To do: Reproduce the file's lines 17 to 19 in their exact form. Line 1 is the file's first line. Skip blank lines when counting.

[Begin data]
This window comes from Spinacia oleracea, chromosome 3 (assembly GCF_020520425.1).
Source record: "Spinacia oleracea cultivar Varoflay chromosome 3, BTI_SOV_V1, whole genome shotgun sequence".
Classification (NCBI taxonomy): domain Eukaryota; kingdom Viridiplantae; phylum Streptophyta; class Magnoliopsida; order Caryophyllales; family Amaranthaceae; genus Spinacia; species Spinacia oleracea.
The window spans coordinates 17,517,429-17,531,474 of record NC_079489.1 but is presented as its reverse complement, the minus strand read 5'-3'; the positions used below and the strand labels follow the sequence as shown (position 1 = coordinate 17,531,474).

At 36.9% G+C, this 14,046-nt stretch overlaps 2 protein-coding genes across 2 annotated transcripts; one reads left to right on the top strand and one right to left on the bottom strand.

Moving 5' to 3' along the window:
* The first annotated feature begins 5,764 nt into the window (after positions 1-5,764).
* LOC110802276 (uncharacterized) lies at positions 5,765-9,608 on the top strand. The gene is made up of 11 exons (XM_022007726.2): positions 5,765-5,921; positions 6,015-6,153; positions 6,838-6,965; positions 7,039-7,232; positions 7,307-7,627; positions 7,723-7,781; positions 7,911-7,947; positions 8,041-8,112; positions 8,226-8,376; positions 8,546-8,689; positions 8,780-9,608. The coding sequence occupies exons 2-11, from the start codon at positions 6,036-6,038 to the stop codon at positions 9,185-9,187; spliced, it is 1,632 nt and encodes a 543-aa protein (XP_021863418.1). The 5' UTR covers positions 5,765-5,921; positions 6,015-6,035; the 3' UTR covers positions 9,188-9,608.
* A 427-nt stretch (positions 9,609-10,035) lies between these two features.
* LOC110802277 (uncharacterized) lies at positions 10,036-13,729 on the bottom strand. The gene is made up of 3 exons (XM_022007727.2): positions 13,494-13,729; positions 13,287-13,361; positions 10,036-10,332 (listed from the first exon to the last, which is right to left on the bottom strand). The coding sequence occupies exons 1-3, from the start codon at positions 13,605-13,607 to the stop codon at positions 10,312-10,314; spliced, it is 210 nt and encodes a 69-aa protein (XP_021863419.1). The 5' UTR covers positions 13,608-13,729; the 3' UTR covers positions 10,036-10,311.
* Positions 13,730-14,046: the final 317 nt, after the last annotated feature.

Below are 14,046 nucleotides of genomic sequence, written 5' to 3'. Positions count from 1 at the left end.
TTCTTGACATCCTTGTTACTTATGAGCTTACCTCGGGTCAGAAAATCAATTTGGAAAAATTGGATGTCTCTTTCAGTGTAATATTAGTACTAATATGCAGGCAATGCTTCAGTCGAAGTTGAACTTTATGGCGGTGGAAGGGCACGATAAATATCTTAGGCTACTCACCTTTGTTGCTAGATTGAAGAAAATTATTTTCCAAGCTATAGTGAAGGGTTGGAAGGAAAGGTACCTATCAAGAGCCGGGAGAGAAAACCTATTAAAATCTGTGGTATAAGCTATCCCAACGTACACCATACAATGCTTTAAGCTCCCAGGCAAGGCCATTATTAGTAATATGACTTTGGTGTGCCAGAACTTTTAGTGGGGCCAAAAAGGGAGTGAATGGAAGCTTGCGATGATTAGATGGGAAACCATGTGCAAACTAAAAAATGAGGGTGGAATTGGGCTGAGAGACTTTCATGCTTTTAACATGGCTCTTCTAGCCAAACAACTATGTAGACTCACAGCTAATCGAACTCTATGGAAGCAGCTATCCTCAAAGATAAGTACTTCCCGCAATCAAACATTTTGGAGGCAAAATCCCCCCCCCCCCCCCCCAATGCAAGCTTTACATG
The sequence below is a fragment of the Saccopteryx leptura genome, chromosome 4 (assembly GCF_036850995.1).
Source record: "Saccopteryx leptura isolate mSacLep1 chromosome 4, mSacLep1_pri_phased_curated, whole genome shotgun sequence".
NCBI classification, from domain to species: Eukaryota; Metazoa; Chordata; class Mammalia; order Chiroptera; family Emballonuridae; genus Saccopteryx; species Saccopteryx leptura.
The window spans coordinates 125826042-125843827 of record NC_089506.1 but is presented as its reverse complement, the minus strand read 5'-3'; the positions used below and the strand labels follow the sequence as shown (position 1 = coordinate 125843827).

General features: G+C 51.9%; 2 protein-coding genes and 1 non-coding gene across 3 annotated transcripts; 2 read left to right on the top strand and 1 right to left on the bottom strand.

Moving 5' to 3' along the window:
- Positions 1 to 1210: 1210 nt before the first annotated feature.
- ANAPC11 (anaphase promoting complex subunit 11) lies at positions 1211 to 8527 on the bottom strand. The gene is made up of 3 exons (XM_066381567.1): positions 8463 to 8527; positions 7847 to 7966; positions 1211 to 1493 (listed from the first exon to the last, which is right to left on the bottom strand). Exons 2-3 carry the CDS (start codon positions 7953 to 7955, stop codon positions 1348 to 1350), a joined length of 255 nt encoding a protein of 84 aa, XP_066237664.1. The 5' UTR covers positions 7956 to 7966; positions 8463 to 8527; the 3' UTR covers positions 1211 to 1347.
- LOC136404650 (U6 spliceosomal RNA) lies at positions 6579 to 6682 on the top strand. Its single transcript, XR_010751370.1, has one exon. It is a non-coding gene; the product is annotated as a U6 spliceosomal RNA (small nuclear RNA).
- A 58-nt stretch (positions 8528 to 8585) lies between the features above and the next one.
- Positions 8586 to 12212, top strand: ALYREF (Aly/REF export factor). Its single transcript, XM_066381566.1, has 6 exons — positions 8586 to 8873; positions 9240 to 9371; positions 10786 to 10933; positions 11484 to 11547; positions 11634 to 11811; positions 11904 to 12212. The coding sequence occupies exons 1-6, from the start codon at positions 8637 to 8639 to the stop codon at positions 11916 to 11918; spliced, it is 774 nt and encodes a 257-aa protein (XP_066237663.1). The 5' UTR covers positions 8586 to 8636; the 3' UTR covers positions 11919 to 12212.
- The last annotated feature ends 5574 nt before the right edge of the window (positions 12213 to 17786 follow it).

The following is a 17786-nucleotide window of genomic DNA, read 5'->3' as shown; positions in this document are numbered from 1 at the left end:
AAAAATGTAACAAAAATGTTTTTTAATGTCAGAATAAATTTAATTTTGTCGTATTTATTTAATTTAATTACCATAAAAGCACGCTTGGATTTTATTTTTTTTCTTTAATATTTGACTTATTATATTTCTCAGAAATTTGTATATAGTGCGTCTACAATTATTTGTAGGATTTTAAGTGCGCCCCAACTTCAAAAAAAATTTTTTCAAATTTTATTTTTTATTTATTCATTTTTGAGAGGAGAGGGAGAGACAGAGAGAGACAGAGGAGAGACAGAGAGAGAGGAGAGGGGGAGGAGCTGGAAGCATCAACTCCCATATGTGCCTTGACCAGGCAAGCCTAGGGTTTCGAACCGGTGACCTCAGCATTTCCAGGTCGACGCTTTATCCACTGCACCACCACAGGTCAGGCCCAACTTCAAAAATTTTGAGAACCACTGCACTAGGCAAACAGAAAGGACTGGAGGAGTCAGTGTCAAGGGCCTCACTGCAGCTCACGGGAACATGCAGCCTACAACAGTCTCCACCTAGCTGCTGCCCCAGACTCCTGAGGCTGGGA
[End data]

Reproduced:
The window spans coordinates 125826042-125843827 of record NC_089506.1 but is presented as its reverse complement, the minus strand read 5'-3'; the positions used below and the strand labels follow the sequence as shown (position 1 = coordinate 125843827).

General features: G+C 51.9%; 2 protein-coding genes and 1 non-coding gene across 3 annotated transcripts; 2 read left to right on the top strand and 1 right to left on the bottom strand.

Moving 5' to 3' along the window: